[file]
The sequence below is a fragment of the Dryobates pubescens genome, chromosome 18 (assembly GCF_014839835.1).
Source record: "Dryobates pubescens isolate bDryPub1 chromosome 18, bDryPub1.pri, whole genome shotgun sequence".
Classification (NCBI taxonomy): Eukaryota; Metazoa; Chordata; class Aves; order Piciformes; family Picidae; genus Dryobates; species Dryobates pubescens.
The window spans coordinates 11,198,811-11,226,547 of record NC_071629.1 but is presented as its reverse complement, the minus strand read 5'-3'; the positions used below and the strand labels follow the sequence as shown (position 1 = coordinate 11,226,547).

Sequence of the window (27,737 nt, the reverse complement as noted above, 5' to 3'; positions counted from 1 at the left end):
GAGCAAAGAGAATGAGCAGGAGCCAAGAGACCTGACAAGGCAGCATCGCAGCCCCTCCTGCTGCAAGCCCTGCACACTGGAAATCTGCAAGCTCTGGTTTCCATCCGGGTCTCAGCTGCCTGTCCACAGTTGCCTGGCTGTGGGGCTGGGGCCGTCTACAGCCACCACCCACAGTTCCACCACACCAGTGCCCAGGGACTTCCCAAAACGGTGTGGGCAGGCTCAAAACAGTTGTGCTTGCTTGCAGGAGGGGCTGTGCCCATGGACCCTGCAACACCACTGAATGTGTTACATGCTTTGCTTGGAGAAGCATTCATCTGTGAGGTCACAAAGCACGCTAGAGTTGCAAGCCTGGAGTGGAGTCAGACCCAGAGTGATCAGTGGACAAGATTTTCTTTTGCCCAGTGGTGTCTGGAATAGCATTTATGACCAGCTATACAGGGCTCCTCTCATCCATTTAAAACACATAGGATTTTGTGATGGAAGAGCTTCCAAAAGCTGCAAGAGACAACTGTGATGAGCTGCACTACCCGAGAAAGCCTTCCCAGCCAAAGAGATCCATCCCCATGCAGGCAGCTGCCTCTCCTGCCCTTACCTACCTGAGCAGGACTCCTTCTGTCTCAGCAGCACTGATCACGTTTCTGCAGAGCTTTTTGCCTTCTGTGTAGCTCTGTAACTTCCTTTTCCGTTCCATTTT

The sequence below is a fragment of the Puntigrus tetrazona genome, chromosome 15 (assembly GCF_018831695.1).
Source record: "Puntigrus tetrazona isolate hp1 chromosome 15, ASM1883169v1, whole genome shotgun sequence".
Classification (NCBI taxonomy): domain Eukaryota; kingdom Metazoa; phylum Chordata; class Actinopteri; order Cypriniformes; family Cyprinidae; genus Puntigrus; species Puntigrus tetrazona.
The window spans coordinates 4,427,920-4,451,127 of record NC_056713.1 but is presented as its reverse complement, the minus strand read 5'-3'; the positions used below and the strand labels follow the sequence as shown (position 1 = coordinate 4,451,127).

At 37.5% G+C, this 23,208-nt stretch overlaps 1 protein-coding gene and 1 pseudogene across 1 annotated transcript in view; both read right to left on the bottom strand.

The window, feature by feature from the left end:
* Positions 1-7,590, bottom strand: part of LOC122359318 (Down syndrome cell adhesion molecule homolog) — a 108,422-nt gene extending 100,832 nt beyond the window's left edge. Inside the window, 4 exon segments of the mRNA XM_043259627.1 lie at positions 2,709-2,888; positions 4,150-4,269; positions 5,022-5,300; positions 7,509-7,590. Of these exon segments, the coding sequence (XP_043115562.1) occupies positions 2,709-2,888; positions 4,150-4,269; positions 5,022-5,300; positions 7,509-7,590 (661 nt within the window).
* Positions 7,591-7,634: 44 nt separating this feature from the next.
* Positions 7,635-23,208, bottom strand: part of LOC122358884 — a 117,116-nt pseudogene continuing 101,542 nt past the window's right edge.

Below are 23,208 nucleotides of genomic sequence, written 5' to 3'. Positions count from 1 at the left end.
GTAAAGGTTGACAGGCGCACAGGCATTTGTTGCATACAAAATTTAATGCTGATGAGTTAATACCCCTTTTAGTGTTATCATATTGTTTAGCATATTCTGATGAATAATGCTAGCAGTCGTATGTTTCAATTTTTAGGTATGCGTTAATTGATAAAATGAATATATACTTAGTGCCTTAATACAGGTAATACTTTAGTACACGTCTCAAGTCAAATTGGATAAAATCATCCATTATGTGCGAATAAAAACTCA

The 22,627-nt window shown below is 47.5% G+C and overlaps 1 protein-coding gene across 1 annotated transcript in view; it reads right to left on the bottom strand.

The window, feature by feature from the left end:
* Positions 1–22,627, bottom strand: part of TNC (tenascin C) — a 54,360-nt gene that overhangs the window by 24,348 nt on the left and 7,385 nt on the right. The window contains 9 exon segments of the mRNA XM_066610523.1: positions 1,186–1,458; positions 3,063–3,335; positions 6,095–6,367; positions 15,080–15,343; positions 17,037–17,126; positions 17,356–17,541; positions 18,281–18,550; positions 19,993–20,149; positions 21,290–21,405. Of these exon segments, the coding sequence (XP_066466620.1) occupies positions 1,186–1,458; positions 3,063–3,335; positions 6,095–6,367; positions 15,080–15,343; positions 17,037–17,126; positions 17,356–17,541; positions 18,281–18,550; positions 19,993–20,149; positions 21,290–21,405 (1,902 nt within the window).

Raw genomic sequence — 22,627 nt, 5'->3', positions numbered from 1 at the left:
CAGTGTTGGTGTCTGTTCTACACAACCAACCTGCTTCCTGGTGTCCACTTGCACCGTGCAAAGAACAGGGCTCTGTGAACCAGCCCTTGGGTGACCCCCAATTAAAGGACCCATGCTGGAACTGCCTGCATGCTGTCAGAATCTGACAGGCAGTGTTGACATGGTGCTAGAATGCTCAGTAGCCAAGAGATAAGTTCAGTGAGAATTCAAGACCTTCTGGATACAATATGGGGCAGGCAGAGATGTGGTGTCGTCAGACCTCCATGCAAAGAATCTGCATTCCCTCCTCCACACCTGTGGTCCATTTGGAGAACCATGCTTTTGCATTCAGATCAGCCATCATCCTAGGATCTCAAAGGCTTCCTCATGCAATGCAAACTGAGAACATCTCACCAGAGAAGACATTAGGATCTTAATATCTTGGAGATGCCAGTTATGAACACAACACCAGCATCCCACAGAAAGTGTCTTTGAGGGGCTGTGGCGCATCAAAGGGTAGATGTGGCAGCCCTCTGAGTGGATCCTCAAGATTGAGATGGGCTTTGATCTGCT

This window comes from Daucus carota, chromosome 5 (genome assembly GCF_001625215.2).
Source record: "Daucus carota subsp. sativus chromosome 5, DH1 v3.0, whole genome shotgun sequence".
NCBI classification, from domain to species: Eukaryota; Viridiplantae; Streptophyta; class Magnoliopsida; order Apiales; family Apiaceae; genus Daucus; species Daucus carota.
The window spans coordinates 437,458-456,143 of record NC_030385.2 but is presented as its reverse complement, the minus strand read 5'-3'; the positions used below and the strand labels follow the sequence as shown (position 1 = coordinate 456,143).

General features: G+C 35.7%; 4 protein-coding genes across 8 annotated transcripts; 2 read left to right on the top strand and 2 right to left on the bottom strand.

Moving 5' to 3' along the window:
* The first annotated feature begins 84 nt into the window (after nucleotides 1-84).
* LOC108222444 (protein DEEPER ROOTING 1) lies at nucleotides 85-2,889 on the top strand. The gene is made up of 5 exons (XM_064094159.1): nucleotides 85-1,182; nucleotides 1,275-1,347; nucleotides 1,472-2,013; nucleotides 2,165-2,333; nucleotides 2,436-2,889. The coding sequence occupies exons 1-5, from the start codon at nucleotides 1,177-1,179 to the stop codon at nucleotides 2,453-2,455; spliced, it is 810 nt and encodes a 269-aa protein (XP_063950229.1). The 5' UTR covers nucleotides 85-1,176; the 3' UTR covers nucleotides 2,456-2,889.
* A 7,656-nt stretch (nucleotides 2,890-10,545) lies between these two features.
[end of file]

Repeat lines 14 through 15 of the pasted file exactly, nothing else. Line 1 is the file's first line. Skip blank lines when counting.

* Positions 7,591-7,634: 44 nt separating this feature from the next.
* Positions 7,635-23,208, bottom strand: part of LOC122358884 — a 117,116-nt pseudogene continuing 101,542 nt past the window's right edge.